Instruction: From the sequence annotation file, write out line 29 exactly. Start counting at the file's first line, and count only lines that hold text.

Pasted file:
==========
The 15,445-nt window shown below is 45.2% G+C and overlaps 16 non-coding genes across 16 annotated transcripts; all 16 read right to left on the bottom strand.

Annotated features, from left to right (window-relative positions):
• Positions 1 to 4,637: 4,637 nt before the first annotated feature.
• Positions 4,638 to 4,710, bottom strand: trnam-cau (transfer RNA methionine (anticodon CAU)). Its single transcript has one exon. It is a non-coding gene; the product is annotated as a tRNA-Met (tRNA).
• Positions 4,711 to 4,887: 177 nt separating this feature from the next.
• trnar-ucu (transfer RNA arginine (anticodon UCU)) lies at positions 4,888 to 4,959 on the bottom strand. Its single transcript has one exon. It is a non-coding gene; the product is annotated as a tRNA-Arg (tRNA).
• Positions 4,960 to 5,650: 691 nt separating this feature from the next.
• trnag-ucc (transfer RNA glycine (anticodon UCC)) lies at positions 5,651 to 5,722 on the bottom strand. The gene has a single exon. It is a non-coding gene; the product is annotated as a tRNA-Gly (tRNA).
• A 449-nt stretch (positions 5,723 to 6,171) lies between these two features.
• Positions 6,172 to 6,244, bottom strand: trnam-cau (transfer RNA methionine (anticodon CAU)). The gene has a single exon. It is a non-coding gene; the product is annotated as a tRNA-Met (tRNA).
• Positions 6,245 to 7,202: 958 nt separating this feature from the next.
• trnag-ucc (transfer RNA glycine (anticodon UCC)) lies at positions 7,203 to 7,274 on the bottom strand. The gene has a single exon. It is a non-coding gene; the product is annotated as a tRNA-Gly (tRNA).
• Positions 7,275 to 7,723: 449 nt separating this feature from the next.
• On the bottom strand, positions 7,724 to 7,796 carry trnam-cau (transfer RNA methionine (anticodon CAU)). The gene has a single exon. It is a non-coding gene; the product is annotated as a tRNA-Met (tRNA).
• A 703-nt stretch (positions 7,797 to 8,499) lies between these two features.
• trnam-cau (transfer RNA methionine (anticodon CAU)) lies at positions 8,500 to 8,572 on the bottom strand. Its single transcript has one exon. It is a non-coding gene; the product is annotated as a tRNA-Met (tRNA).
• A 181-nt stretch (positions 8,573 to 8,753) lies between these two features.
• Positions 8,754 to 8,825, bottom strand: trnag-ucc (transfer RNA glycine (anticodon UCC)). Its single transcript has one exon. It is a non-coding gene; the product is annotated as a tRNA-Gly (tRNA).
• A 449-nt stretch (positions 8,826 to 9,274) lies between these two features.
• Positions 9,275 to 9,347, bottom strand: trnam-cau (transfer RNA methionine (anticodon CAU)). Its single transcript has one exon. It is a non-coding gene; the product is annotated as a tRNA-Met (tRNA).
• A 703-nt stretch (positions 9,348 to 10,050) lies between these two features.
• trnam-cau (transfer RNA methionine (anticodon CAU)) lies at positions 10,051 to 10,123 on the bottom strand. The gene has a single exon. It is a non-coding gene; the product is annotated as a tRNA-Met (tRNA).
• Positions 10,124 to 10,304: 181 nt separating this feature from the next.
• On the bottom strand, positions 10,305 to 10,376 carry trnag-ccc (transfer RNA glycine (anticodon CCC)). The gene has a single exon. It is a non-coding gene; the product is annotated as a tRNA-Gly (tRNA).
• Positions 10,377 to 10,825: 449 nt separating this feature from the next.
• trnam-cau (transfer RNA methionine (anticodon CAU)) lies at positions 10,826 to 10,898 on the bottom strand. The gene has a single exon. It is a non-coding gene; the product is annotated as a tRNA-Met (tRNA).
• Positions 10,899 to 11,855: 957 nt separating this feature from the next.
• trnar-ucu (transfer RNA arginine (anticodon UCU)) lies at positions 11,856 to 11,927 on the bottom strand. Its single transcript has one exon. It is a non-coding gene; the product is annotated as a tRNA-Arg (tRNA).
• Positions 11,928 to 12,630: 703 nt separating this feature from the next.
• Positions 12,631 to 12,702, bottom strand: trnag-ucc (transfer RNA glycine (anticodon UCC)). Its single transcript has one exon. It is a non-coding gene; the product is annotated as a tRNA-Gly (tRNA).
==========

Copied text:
• Positions 11,928 to 12,630: 703 nt separating this feature from the next.